A faculty “boot camp” also was established at the Cleveland Clinic Administrative Center in Beachwood, Ohio. The boot camp helps nurses learn best practices for their new roles. Instructors from the participating schools teach the eight-hour program, which covers Board of Nursing laws pertaining to teaching and the instructor’s role and responsibilities, such as information that must be provided to students, choice of assignments, and rules governing student supervision. More than 200 nurses have attended the sessions, which occur in January and August.
“We go over everything from how you set up a clinical day to what you do in pre- and post-conference,” Kavanagh says.
The boot camp also includes a Dean’s Roundtable, and nursing students are invited to talk about what they want from their instructors. Kathryn Helfrich, a sophomore in the Frances Payne Bolton School of Nursing at Case Western Reserve University in Cleveland, told this summer’s participants she likes teachers who take a tough-love approach. She looks to her instructors to give guidance, praise, and criticism to help her learn and grow.
Jessie Maumburudze, a recent graduate of the Huron School of Nursing at Huron Hospital, a Cleveland Clinic facility, told attendees she found a good orientation to the unit to be most helpful. She suggested new teachers get to know the personalities of their students and treat each student uniquely, much like how nurses approach their patients.
Staff nurses from clinical sites also are invited to the roundtable. Susan Beam, RN, BSN, nursing manager of urology & gynecology at Cleveland Clinic, recommended instructors contact a member of the management team several days before arriving with students and plan for the students to shadow a nurse to get a feel for how the floor functions. This will help ensure the students participate as part of the unit team.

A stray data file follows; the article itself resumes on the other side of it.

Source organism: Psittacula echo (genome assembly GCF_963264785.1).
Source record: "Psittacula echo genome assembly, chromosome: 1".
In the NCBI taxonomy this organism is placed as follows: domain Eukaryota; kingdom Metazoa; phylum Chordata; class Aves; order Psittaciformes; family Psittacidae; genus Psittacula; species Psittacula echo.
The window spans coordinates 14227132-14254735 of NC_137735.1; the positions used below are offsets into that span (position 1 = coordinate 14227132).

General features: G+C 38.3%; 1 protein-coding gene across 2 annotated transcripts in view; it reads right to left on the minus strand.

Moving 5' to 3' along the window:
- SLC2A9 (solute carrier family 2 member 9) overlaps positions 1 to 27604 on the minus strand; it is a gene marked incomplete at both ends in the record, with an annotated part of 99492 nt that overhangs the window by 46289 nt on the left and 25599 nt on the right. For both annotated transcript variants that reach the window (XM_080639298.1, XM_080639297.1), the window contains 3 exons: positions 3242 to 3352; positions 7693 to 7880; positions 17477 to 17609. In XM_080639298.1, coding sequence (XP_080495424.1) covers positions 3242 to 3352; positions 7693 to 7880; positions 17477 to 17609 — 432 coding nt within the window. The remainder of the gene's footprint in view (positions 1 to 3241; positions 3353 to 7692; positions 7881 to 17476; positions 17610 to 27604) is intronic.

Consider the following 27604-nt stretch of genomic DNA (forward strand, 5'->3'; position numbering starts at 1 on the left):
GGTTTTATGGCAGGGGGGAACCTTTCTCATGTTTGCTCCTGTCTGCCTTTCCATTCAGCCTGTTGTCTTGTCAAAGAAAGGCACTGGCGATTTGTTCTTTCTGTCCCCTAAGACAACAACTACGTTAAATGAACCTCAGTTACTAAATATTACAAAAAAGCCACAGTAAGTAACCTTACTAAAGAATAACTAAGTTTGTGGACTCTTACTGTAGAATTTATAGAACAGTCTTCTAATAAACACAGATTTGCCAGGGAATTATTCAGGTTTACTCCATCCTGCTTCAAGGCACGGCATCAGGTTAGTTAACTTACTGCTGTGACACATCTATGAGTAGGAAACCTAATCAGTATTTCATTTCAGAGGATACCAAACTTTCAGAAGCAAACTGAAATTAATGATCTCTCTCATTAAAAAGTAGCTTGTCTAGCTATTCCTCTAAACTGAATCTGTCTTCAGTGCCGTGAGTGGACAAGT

“We are giving them the whole picture of the kind of communication needed on the floor,” Kavanagh says.
The Dean’s Roundtable features a national speaker once a year and invites every nurse in the database to attend. In May, Patricia Benner, RN, PhD, FAAN, professor emeritus at the University of California, San Francisco, will be the keynote speaker, presenting her latest research in nursing education. Nurses can register to attend at www.TeachNursingNow.com.
More than 400 nurses have completed a profile for the database, and another 150 have started a profile. About 95% of the positions filled are clinical, but schools of nursing also have hired faculty to teach online courses, nurse informatics classes, and skill labs.
About 56% of the nurses in the database hold a BSN, and 44% have earned an MSN. About half have attended the boot camp. Seventy-six percent of the nurses hired as faculty members responded to a survey to evaluate the program, and results indicated the faculty role had improved their critical thinking and time-management skills, made them more proactive, and energized their careers.
“It’s been a success on many different levels, not just filling the adjunct faculty positions,” Kavanagh says. “We are cultivating a whole new crop of folks who will become educators.”